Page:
Israel, Palestinians should accept Sissi’s peace initiative

Robert A. Cohn is Editor-in-Chief Emeritus of the St. Louis Jewish Light.

BY ROBERT A. COHN, Editor-in-Chief Emeritus

“ ‘Peace, peace,’ they say, when there is no peace.” 

— Jeremiah 8:11

“Better to jaw-jaw than to war-war,” said British Prime Minister Winston Churchill during a White House visit in 1954. Indeed the master statesman of the 20th century preferred negotiations to armed conflict, although he was certainly prepared to use force if all diplomatic efforts failed. In the past few weeks, there have been numerous efforts to revive the stalled peace process between Israel and the Palestinians. 

France recently hosted an international conference in Paris  attended by representatives of 29 nations, including Secretary of State John Kerry. Neither Israel nor the Palestinians were invited, but they will be invited to attend another session as a follow-up. The Israeli government of Prime Minister Benjamin Netanyahu has rejected the Paris plan out of hand, fearing that it could result in an imposed settlement. Palestinian Authority President Mahmoud Abbas has praised the French initiative and said he would be pleased to attend a follow-up session.

A more promising track towards a possible deal is that offered by Egyptian President Abdel Fattah el-Sissi, who has positive relations with both Israel and the Palestinian Authority. Both Netanyahu and Abbas have indicated they are open to such talks and reiterated their support of the long-sought two-state solution. The Egyptian initiative could also embrace a peace plan put forth by the 22-member League of Arab States for a two-state solution involving land swaps between Israel and the Palestinians, a cessation of settlement activity in the West Bank and shared administration of Jerusalem.

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There is also a plan put forth by the Israel Policy Forum, described as a center-left pro-Israel group, which seeks to develop a plan that would result in two states living side by side in peace — and with mutually acceptable security arrangements.

All of the above plans have shortcomings, but all hold some merit. Both Netanyahu and Abbas lead governments that are fractured and strongly limited by their need to placate the extremists on both sides. Netanyahu recently named the ultra-nationalist Avigdor Lieberman to the sensitive post of defense minister, while Abbas has sunk to an all-time low in approval ratings among Palestinians in the West Bank and Gaza. Abbas has not called an election for 11 years, and many believe that if he did so, he would lose in a landslide to any credible candidate.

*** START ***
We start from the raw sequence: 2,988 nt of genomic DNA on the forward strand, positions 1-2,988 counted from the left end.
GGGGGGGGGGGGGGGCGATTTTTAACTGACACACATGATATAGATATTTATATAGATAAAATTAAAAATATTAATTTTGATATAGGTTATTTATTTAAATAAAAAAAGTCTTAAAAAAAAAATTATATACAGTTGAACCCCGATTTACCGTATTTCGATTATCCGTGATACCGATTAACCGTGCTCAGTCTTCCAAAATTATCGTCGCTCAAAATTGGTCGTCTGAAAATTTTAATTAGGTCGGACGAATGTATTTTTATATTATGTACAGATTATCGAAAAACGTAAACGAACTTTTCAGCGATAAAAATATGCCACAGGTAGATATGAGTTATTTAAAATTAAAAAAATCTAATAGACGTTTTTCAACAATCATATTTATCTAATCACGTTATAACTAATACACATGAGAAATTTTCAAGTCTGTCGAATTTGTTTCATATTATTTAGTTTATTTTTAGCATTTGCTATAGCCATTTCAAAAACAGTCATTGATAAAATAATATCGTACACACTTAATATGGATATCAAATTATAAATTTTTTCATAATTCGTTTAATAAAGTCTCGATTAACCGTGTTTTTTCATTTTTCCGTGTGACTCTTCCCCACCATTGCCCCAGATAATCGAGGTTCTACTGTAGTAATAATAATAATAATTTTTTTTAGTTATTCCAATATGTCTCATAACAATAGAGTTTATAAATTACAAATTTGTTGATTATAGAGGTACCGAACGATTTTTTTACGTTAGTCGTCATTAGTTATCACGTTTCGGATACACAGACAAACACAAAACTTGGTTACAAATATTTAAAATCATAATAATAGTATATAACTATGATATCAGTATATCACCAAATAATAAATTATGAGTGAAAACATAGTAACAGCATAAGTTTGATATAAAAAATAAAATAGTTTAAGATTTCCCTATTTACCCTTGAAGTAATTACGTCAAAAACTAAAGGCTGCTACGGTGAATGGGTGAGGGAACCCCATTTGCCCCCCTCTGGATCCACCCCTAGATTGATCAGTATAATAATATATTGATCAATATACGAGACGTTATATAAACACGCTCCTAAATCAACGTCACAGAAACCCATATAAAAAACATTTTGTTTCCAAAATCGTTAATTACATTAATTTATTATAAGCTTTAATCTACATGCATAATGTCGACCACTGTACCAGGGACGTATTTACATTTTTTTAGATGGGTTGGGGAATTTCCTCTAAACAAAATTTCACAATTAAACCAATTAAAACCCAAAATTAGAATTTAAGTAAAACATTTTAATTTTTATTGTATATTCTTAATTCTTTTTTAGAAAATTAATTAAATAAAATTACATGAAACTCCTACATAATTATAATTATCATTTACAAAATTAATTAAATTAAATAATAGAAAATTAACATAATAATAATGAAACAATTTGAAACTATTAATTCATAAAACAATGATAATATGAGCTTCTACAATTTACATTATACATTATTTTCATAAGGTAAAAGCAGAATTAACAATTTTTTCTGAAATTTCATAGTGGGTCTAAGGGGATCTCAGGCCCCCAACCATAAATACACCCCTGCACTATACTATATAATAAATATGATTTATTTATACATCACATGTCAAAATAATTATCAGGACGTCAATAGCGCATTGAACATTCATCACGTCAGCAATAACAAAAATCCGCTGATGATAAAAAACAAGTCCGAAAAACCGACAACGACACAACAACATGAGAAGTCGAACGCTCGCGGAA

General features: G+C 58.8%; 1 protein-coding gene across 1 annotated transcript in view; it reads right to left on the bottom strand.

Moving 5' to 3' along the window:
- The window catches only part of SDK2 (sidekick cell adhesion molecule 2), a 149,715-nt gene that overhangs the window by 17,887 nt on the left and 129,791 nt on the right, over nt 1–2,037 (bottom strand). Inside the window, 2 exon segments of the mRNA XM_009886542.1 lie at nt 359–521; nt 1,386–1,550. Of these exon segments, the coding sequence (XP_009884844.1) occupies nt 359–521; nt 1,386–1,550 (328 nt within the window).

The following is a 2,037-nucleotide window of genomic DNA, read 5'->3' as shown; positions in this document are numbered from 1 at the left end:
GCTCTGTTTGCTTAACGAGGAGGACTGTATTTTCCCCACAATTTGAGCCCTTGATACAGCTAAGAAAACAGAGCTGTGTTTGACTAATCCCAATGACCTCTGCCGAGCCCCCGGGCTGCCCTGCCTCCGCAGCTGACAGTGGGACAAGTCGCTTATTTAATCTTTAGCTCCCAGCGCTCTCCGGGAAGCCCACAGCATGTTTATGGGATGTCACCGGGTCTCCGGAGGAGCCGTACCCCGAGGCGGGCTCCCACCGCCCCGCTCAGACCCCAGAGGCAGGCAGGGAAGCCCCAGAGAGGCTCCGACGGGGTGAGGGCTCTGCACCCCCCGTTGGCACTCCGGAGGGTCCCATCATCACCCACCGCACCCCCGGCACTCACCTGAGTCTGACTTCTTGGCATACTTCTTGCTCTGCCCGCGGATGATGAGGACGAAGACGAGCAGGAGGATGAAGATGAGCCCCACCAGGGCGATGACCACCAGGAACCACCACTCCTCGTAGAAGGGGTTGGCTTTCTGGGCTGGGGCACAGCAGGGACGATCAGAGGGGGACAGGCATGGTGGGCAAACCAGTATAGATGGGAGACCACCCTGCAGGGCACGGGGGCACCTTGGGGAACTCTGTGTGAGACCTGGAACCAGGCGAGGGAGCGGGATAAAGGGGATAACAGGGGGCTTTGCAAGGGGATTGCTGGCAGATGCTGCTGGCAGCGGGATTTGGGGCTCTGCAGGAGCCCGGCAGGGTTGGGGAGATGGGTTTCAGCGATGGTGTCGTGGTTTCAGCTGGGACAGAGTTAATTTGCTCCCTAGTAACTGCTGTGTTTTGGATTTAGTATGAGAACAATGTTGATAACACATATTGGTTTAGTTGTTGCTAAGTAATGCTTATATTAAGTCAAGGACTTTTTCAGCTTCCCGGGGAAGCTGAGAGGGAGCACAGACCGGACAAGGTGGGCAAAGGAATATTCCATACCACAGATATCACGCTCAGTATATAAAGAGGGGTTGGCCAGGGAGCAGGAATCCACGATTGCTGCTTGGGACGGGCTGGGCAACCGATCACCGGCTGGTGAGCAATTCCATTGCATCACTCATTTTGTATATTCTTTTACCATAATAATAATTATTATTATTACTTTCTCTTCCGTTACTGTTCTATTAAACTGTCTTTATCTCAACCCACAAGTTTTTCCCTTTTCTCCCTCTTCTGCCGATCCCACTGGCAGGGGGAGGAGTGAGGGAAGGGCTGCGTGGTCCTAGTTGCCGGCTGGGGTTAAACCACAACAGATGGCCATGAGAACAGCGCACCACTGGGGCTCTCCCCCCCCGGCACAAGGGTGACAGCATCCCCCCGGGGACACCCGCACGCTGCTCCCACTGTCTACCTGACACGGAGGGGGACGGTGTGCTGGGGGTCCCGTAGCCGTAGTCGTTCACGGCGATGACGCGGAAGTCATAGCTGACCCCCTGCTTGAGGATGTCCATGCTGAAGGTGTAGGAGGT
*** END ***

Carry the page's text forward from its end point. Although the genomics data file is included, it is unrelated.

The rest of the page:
It seems clear that left to their own devices neither Netanyahu nor Abbas will be able to forge a mutually agreeable peace plan that would be acceptable to the hardliners in each of their governments. They need a “life-line,” a cover for negotiations that involve interested third parties, like Egypt, which under Sissi has demonstrated its commitment to settling the Israel-Palestinian problem.

If Netanyahu and Abbas meet in Cairo under Sissi’s mediation and with the tacit support of other moderate Arab states like Jordan, Lebanon and Morocco, along with Saudi Arabia and its Gulf partners, a plan just might emerge that is acceptable to all sides.

Indeed it is true that some “international conferences,” exemplified by the infamous appeasement efforts in Munich in 1938 not only did not result in (as then-British Prime Minister Neville Chamberlain put it) “Peace for our time,” but paved the way for World War II. At the same time, other diplomatic initiatives, such as Henry Kissinger’s bold move to develop diplomatic ties with China, and arms reduction agreements reached between the United States and the former Soviet Union and Russia are positive examples.

The current stalemate benefits neither Israel nor moderate elements of the Palestinians and pro-Western Arab states. The invitation by Sissi should be accepted by both Bibi and Abbas. They have nothing to lose by trying this approach, and it might just result in a viable plan that would benefit all sides and regional and world peace.